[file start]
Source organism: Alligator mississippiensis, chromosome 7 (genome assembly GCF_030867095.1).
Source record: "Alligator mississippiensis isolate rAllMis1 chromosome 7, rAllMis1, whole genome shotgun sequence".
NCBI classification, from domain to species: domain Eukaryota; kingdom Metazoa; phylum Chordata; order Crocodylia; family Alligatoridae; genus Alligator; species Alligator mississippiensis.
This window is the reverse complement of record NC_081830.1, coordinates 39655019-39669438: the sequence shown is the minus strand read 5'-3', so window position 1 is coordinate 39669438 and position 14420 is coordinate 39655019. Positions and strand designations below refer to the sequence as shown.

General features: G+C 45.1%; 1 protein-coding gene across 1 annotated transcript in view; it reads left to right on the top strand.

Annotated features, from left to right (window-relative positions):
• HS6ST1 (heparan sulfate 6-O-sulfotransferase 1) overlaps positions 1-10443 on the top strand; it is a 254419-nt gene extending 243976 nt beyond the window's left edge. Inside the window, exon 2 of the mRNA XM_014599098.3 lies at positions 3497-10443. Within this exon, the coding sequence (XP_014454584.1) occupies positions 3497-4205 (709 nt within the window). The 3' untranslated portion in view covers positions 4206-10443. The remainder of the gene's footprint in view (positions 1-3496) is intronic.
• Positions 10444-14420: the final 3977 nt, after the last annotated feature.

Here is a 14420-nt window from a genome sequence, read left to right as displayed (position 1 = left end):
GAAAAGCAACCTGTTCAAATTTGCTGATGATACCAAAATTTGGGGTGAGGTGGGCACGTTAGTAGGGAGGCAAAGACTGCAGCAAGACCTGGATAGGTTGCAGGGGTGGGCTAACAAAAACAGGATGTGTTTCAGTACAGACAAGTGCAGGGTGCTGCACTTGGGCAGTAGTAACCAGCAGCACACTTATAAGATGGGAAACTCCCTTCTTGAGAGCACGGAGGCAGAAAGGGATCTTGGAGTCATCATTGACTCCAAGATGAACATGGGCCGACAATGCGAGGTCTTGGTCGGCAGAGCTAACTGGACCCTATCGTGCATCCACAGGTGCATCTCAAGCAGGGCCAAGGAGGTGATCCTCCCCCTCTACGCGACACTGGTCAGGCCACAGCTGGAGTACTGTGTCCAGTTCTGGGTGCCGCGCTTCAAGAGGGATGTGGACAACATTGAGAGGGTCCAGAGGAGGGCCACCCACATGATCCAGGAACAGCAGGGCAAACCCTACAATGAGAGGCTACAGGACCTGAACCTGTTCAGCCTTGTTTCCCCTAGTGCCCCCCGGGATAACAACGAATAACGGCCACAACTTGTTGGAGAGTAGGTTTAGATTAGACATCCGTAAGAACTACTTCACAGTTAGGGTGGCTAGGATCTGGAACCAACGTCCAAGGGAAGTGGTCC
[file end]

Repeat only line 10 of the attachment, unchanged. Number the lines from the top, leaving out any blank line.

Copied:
GAAAAGCAACCTGTTCAAATTTGCTGATGATACCAAAATTTGGGGTGAGGTGGGCACGTTAGTAGGGAGGCAAAGACTGCAGCAAGACCTGGATAGGTTGCAGGGGTGGGCTAACAAAAACAGGATGTGTTTCAGTACAGACAAGTGCAGGGTGCTGCACTTGGGCAGTAGTAACCAGCAGCACACTTATAAGATGGGAAACTCCCTTCTTGAGAGCACGGAGGCAGAAAGGGATCTTGGAGTCATCATTGACTCCAAGATGAACATGGGCCGACAATGCGAGGTCTTGGTCGGCAGAGCTAACTGGACCCTATCGTGCATCCACAGGTGCATCTCAAGCAGGGCCAAGGAGGTGATCCTCCCCCTCTACGCGACACTGGTCAGGCCACAGCTGGAGTACTGTGTCCAGTTCTGGGTGCCGCGCTTCAAGAGGGATGTGGACAACATTGAGAGGGTCCAGAGGAGGGCCACCCACATGATCCAGGAACAGCAGGGCAAACCCTACAATGAGAGGCTACAGGACCTGAACCTGTTCAGCCTTGTTTCCCCTAGTGCCCCCCGGGATAACAACGAATAACGGCCACAACTTGTTGGAGAGTAGGTTTAGATTAGACATCCGTAAGAACTACTTCACAGTTAGGGTGGCTAGGATCTGGAACCAACGTCCAAGGGAAGTGGTCC